Impact of media and interaction variety on student attitudes in a web-based undergraduate course
Hsin-liang Chen, School of Information Science and Learning Technologies, United States ; James Patrick Williams, College of Staten Island, United States
EdMedia + Innovate Learning, in Vancouver, Canada ISBN 978-1-880094-62-4 Publisher: Association for the Advancement of Computing in Education (AACE), Waynesville, NC
The investigators studied a large online course in which instructors present materials and communicate with students via instructional modules on a course website, outside readings on various topics, streaming multimedia lectures, synchronous chat, weblogs, and online tutorials for hands-on exercises. Data collection included seven surveys corresponding to course content, which were provided to the class of 162 students at different points during the semester. The findings show significant relationships among computer skills, online teaching materials, use of communication tools, learning experience, and satisfaction with the course. The results of this study suggest that online courses should provide a rich array of online media and communication tools to strengthen course interactions and student engagement. Additionally, educational institutions must work to prepare students, particularly female students, with relevant and necessary computing skills for comfort and success in online classes.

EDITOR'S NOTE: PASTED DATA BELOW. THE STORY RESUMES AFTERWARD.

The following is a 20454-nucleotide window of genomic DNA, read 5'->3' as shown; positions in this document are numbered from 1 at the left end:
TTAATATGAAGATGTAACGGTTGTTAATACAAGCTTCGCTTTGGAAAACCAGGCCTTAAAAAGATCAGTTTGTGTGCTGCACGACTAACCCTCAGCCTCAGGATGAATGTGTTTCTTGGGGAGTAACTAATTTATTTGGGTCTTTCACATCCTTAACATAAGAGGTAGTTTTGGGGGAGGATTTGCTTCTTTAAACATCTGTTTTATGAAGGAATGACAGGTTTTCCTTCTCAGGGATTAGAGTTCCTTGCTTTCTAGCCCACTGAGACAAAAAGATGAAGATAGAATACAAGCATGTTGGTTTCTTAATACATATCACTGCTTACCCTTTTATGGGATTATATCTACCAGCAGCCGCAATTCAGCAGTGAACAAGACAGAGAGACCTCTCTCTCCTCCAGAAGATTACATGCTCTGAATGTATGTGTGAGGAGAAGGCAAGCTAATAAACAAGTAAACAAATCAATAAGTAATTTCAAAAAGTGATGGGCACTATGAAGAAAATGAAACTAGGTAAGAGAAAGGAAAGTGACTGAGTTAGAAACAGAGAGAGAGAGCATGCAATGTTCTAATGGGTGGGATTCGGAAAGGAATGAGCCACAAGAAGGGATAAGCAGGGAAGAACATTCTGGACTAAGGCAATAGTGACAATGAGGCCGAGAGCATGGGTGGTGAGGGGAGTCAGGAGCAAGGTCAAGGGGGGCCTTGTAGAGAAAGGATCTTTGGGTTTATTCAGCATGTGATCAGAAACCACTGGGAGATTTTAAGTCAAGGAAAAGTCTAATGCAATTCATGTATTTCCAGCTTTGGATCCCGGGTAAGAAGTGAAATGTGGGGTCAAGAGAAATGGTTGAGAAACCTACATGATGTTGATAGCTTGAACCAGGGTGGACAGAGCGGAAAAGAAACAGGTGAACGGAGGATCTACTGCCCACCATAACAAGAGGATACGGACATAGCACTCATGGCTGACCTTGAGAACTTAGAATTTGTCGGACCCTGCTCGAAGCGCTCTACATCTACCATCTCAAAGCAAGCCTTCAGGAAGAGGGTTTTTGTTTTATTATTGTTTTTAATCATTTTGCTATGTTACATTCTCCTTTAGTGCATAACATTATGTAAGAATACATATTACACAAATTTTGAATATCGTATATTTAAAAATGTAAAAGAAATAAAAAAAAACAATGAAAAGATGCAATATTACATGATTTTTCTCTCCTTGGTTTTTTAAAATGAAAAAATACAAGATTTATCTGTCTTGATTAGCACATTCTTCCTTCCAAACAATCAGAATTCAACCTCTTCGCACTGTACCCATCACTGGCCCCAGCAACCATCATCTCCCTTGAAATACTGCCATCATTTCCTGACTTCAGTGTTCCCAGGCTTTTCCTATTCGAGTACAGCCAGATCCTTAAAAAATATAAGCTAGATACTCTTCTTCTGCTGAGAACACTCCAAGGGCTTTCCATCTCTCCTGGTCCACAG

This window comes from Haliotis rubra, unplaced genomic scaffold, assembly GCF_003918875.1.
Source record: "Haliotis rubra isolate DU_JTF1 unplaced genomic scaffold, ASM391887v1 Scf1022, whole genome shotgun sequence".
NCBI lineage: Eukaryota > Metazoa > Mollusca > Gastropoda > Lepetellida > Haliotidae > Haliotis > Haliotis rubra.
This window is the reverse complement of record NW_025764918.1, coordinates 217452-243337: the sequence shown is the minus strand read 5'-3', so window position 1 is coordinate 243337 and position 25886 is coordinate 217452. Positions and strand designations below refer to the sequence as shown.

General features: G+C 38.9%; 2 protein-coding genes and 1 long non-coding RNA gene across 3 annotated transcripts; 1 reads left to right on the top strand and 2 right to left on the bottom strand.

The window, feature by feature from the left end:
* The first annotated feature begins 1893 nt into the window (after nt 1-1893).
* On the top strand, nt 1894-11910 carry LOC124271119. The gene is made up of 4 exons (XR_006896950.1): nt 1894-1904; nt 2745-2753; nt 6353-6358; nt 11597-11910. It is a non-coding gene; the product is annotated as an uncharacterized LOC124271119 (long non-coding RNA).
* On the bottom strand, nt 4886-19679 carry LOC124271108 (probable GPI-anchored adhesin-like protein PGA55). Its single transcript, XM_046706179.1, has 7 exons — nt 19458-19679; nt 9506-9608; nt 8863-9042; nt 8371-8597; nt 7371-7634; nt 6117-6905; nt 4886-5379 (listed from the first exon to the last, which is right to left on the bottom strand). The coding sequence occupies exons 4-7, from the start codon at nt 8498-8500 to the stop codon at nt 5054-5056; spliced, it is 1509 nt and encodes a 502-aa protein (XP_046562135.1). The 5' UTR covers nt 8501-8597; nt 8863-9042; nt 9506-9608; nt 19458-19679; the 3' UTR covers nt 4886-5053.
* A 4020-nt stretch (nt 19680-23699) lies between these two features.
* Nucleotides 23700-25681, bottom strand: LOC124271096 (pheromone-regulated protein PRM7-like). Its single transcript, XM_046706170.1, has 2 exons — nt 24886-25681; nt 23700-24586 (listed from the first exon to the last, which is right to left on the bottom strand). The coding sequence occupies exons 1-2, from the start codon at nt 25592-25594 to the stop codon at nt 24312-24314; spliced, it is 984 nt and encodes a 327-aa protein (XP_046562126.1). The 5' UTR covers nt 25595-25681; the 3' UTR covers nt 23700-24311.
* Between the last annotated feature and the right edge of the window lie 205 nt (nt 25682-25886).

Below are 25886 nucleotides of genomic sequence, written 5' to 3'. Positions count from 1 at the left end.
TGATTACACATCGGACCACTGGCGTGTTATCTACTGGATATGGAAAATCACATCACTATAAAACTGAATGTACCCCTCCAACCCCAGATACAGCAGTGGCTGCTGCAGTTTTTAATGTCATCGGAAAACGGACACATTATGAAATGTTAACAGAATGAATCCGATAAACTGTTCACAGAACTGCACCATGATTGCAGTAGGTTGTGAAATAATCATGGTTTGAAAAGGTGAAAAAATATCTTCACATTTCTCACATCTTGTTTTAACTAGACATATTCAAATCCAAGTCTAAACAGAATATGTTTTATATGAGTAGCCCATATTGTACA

Chen, H.l. & Williams, J.P. (2007). Impact of media and interaction variety on student attitudes in a web-based undergraduate course. In C. Montgomerie & J. Seale (Eds.), Proceedings of ED-MEDIA 2007--World Conference on Educational Multimedia, Hypermedia & Telecommunications (pp. 3469-3473). Vancouver, Canada: Association for the Advancement of Computing in Education (AACE).
© 2007 Association for the Advancement of Computing in Education (AACE)